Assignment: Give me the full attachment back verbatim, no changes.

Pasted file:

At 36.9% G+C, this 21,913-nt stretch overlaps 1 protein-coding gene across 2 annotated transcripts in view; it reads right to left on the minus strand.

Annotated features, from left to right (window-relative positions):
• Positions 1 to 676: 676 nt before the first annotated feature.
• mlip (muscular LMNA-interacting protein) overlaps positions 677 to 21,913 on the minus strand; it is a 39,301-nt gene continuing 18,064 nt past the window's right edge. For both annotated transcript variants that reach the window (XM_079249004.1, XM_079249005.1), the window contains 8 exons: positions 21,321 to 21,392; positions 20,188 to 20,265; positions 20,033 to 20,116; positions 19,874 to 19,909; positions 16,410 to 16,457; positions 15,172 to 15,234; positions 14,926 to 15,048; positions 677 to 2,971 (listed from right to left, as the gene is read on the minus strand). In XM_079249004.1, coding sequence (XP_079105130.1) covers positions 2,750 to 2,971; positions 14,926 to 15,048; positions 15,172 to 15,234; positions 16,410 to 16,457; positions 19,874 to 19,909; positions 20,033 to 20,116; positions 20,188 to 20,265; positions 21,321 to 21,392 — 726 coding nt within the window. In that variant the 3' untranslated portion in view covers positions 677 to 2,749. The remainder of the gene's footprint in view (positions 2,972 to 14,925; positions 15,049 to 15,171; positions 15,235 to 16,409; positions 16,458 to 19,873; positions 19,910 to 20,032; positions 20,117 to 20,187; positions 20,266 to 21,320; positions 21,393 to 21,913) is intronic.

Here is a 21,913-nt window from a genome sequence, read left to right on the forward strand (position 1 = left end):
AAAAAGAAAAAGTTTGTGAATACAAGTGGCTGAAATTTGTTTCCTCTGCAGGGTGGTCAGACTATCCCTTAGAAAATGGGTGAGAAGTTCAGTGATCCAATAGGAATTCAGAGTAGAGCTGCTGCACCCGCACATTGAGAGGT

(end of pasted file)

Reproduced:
At 36.9% G+C, this 21,913-nt stretch overlaps 1 protein-coding gene across 2 annotated transcripts in view; it reads right to left on the minus strand.

Annotated features, from left to right (window-relative positions):
• Positions 1 to 676: 676 nt before the first annotated feature.
• mlip (muscular LMNA-interacting protein) overlaps positions 677 to 21,913 on the minus strand; it is a 39,301-nt gene continuing 18,064 nt past the window's right edge. For both annotated transcript variants that reach the window (XM_079249004.1, XM_079249005.1), the window contains 8 exons: positions 21,321 to 21,392; positions 20,188 to 20,265; positions 20,033 to 20,116; positions 19,874 to 19,909; positions 16,410 to 16,457; positions 15,172 to 15,234; positions 14,926 to 15,048; positions 677 to 2,971 (listed from right to left, as the gene is read on the minus strand). In XM_079249004.1, coding sequence (XP_079105130.1) covers positions 2,750 to 2,971; positions 14,926 to 15,048; positions 15,172 to 15,234; positions 16,410 to 16,457; positions 19,874 to 19,909; positions 20,033 to 20,116; positions 20,188 to 20,265; positions 21,321 to 21,392 — 726 coding nt within the window. In that variant the 3' untranslated portion in view covers positions 677 to 2,749. The remainder of the gene's footprint in view (positions 2,972 to 14,925; positions 15,049 to 15,171; positions 15,235 to 16,409; positions 16,458 to 19,873; positions 19,910 to 20,032; positions 20,117 to 20,187; positions 20,266 to 21,320; positions 21,393 to 21,913) is intronic.

Here is a 21,913-nt window from a genome sequence, read left to right on the forward strand (position 1 = left end):
AAAAAGAAAAAGTTTGTGAATACAAGTGGCTGAAATTTGTTTCCTCTGCAGGGTGGTCAGACTATCCCTTAGAAAATGGGTGAGAAGTTCAGTGATCCAATAGGAATTCAGAGTAGAGCTGCTGCACCCGCACATTGAGAGGT